Initially, Bayer’s application was rejected but in October 1940, he was eventually transferred to the PK. He started his training at the Propaganda-Ersatz-Abteilung in Potsdam on October 11, 1940. While war correspondents today only operate integrated in military units, yet are no part of them, Kriegsberichter on the other hand were armed soldiers as well and so part of the army. "The PK Mann is not a reporter in the usual sense of the word but a soldier," so Goebbels said. "In addition to pistols and hand grenades he carries other weapons as well: the movie camera, the photo camera, his drawing pencil or his note book." Part of the course was therefore military training as well as lessons on the tasks of the PKs and the influence of propaganda. "Propaganda pulls a cord and you get what you want, contempt or hatred, boundless enthusiasm or indignation," as Bayer wrote in a letter to his girlfriend during his training.
The real work for Hans Bayer as Kriegsberichter began on January 19, 1941 when he joined PK 689 which was stationed in Warsaw since the end of 1940 after first having taken part in the invasion of Poland and subsequently having been active in France in 1940. In the Polish capital, PK 689 was mainly involved in organizing theatre and cinema shows and meetings for German soldiers. In addition, publications including anti-Semitic ones in Polish were distributed among the local population and the paper Der Stosstrup (Shock troop) was published which was distributed among soldiers free of charge. Bayer’s first task for the company was peeling potatoes; it goes without saying he wasn’t too happy with this as a future war correspondent. He soon made his debut as a reporter however with an article in Der Stosstrup of February 5, 1941 on the inconveniences of wearing army boots. Later articles by him about the superiority of German civilization as compared to the Polish, were a better match with Nazi ideology.
Bayer’s unit was stationed in the Wola district which contained a section of the Jewish ghetto established in 1940. At the time the ghetto was sealed off from the rest of the city, some 380,000 Jews were living here, a number that would grow to 445,000 in May 1941. Due to an extremely high population density and severely limited food rations, living conditions were appalling and the death rate was high. In April 1941, PK 689 was ordered to report about this dismal place. Bayer’s colleagues took pictures and films. He visited the ghetto himself seven times between April 25 and May 8; on May 1, he was accompanied by Benyamin Zabludovsky, a member of the Jewish Council who showed him around. Bayer wrote three articles about the ghetto and all were published in May. One of the articles he made a contribution to, was a photographic report "Juden unter sich" (Jews among themselves) an article filled with anti-Semitic prejudices such as the charge that Jews spread diseases. Whether these texts actually came from Bayer’s pen is unclear, his name was not mentioned in the article and possibly, the text had been massively edited by the censors of the Propaganda department.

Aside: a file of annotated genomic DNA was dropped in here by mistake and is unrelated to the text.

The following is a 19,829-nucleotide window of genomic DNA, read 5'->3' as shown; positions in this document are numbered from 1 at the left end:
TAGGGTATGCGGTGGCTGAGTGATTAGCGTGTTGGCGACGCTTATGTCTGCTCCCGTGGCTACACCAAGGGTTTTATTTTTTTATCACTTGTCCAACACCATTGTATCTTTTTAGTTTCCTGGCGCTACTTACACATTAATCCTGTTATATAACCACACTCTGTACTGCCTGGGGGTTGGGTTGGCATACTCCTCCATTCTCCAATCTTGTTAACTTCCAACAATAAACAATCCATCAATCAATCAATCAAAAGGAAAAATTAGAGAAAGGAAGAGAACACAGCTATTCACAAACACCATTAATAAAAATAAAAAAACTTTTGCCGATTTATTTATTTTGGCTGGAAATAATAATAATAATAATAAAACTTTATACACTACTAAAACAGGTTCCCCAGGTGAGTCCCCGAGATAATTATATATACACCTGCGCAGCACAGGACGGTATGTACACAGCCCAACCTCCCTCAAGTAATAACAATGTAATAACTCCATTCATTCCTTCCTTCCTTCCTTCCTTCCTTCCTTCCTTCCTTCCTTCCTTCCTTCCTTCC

From the moment German troops marched into the Soviet Union on June 22, 1941, the importance of the Propaganda-kompanien only increased. The Nazis portrayed the war as an inevitable life and death struggle against the ultimate enemy, Bolshevism. Reports about German racial superiority, the successes of the Wehrmacht and the heroic actions of individuals at the front were meant to convince German soldiers and civilians alike of the importance of the struggle and of a German victory. Towards 1942, the number of Kriegsberichter had grown to some 15,000 men, spread over 30 Propaganda-kompanien. Until 1945, they produced a total of 80,000 pages of reports, 3,107 miles of film and 3 million pictures.
The day prior to the German attack on the Soviet Union, Bayer’s PK 689 was posted to 4. Armee commanded by Generalfeldmarschall Günther von Kluge (Bio Von Kluge) which took part in the advance on Moscow as part of Heeresgruppe Mitte. Bayer and his colleagues of the first platoon reported on numerous battles including Brest-Litovsk, Bialystok, Minsk, Gomel, Mogilev, Smolensk and Bryansk. Bayer wrote about the speedy advance of the German army which ground to a halt in December 1941 at some 37 miles from the Russian capital, due to the autumn rains and the poor preparation for the early onset of the Russian winter. From that moment on, Bayer focused on the daily life of the soldier, the life of the local population under German occupation and heroic achievements of individual soldiers and divisions in his articles. He kept silent about the crimes against prisoners-of-war, Jews and alleged partisans committed on the Eastern front. His work was published in the army paper Der Stosstrup and in various other papers in the Reich.